Earlier this week, I spent a good few hours in the woods near our Hertfordshire home to photograph the white carpet of wood anemones. I already knew that these delicate flowers grow there in abundance, but last year I was unfortunately too late to capture their fairy-like magnificence. By the time I noticed they were there, they were already outnumbered by another British wildflower: the bluebell (see last year’s blog post). So this spring, I kept a close eye on them these past few weeks – especially since the relatively warm weather has tricked nature into starting their new season of growing, flirting, and reproducing quite a bit earlier than usual.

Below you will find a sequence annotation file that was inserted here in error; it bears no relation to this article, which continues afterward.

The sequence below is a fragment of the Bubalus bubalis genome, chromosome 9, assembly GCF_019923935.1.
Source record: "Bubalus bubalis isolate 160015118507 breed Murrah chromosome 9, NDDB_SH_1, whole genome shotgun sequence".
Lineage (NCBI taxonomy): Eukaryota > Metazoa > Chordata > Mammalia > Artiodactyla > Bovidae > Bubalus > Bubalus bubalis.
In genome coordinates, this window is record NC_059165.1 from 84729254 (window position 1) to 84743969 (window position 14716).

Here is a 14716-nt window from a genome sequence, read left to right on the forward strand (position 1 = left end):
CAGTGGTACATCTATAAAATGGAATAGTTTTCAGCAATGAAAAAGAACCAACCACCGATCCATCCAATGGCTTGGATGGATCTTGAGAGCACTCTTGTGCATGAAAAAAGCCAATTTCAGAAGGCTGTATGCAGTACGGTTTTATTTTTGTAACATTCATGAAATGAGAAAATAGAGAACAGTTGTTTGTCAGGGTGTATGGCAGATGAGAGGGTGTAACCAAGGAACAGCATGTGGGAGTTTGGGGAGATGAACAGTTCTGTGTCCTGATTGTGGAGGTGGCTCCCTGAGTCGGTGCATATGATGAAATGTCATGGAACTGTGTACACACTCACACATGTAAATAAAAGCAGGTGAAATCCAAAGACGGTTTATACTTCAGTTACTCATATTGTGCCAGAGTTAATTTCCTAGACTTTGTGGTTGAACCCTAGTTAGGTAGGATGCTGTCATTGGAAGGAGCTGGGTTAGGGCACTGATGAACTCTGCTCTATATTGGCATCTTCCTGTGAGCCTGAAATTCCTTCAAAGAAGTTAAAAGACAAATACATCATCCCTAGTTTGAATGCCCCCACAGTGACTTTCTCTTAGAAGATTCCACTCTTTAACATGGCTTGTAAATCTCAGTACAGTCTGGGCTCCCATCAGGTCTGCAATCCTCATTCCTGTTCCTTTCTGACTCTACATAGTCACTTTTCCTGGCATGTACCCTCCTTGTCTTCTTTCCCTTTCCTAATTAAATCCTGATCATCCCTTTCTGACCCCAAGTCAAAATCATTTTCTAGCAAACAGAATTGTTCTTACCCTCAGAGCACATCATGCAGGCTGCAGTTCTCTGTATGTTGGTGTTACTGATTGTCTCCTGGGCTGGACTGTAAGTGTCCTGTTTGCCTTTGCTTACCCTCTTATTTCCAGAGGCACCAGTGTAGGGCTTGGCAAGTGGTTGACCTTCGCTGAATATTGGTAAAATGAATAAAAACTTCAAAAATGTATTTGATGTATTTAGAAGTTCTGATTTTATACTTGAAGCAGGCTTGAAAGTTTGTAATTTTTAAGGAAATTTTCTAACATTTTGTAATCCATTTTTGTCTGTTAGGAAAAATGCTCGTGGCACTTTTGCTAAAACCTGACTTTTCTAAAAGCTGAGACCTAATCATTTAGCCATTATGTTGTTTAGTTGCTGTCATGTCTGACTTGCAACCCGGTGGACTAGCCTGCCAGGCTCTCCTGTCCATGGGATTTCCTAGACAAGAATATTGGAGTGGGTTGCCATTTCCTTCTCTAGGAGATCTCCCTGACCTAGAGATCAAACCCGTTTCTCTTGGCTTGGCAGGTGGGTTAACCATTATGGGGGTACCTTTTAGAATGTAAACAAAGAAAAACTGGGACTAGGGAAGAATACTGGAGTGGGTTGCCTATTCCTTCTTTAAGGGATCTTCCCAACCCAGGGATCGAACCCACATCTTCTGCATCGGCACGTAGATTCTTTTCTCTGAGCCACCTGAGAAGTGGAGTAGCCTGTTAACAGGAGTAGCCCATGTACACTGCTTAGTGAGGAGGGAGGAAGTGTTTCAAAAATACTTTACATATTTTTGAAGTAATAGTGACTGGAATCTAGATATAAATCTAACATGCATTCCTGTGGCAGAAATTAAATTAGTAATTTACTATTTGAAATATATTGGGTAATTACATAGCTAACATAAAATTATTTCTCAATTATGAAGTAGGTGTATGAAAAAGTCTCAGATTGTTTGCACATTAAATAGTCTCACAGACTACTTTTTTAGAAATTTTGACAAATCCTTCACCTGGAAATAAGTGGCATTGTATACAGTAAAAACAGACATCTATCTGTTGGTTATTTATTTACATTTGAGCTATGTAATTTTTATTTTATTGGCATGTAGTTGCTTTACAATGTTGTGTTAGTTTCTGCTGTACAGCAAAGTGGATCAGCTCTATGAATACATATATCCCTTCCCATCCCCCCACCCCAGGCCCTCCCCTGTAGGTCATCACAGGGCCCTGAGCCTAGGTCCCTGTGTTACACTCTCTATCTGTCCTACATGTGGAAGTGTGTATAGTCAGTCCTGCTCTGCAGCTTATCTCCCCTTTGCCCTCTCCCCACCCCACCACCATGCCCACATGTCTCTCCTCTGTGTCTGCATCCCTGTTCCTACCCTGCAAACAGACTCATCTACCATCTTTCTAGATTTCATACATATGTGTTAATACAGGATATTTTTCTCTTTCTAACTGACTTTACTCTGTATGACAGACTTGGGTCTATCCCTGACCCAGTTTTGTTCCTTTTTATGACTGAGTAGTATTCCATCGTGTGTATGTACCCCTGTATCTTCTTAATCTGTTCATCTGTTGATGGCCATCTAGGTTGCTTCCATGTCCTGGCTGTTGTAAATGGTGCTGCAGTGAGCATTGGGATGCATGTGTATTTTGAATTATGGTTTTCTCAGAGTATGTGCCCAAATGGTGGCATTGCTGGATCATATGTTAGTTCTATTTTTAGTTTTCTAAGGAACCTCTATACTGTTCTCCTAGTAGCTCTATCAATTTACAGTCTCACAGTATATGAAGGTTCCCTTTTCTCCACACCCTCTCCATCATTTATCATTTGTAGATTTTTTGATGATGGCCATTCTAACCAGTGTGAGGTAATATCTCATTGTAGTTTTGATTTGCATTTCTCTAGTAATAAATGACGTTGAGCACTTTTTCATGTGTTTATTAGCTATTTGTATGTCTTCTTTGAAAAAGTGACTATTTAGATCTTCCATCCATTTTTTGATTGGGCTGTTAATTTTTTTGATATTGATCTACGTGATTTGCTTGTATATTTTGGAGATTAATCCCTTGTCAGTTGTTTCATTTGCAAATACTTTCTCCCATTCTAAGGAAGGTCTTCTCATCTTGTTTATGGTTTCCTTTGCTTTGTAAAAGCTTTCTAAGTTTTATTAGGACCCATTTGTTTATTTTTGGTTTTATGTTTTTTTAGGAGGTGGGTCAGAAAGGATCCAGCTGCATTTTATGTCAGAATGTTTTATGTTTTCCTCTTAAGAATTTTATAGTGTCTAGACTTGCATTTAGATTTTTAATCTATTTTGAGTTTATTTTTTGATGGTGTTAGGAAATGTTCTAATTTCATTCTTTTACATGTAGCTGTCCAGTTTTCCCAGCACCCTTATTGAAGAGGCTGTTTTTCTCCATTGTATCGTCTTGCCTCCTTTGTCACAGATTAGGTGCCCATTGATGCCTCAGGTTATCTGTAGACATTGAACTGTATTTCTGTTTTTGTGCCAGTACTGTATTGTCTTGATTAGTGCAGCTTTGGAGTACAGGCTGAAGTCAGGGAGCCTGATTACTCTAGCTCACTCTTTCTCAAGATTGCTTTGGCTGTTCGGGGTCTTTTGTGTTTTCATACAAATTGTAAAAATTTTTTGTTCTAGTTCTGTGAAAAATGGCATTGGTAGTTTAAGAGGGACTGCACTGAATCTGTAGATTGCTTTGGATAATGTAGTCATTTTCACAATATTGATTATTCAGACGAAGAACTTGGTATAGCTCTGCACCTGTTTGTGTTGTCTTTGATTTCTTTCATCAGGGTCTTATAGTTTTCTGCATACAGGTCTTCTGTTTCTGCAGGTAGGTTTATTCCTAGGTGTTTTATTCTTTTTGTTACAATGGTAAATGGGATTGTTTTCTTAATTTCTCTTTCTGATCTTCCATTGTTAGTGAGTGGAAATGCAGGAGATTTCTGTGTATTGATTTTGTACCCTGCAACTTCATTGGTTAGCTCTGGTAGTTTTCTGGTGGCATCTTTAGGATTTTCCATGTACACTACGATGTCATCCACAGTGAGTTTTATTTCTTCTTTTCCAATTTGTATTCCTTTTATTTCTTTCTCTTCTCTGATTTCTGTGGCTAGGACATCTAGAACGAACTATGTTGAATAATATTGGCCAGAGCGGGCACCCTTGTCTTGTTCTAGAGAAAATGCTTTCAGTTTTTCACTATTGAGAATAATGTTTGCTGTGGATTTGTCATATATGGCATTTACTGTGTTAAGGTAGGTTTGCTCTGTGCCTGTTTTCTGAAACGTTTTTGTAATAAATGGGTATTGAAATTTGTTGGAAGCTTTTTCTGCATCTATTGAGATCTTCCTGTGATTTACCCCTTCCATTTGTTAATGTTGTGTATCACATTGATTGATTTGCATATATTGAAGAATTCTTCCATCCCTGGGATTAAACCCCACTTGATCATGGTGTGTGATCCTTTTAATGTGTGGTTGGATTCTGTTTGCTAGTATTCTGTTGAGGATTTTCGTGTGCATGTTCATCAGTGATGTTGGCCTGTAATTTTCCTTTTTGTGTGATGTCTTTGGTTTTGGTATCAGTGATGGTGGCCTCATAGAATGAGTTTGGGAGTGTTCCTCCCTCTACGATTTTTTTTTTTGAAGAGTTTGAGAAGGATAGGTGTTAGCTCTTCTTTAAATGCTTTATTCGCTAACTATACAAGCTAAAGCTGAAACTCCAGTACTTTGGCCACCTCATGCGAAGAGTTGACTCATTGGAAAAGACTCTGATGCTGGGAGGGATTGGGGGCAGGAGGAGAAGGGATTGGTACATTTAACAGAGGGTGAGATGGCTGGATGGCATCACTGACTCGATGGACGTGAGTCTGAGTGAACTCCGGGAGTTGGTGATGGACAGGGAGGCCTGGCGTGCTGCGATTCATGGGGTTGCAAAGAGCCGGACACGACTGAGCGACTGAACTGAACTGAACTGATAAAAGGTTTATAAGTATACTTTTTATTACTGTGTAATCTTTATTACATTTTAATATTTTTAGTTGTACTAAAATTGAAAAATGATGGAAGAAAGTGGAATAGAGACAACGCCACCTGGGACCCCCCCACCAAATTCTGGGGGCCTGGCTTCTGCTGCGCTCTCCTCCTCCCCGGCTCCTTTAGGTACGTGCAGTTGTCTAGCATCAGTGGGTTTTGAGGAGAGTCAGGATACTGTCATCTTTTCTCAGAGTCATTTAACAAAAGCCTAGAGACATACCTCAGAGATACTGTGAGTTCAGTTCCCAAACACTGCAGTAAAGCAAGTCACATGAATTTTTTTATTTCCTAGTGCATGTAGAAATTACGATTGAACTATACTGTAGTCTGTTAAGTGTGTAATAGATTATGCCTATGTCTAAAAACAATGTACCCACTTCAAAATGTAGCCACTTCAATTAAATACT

The fact that there are so many wood anemones on the woodland floor is a good indication that these are ancient woods. I only learned this recently, when reading about these white spring flowers in BBC Wildlife Magazine. They seem to spread very slowly – about 2 metres in a century – so you can safely say that they’ve been growing here for quite a while now.
Although the inner paths of the wood are closed to the public – so that nature can do its thing undisturbed – the flowers are constantly trampled on by foraging grey squirrels. And probably foxes as well. We’ve seen them around, even in our garden, and the wood has many holes that look like den entrances. When photographing the first photo in the series, lying flat on the ground, I noticed a very strong smell, and found that I almost had my nose in a fox’s latrine! Ah, the things you do to get exactly the photo you have in mind…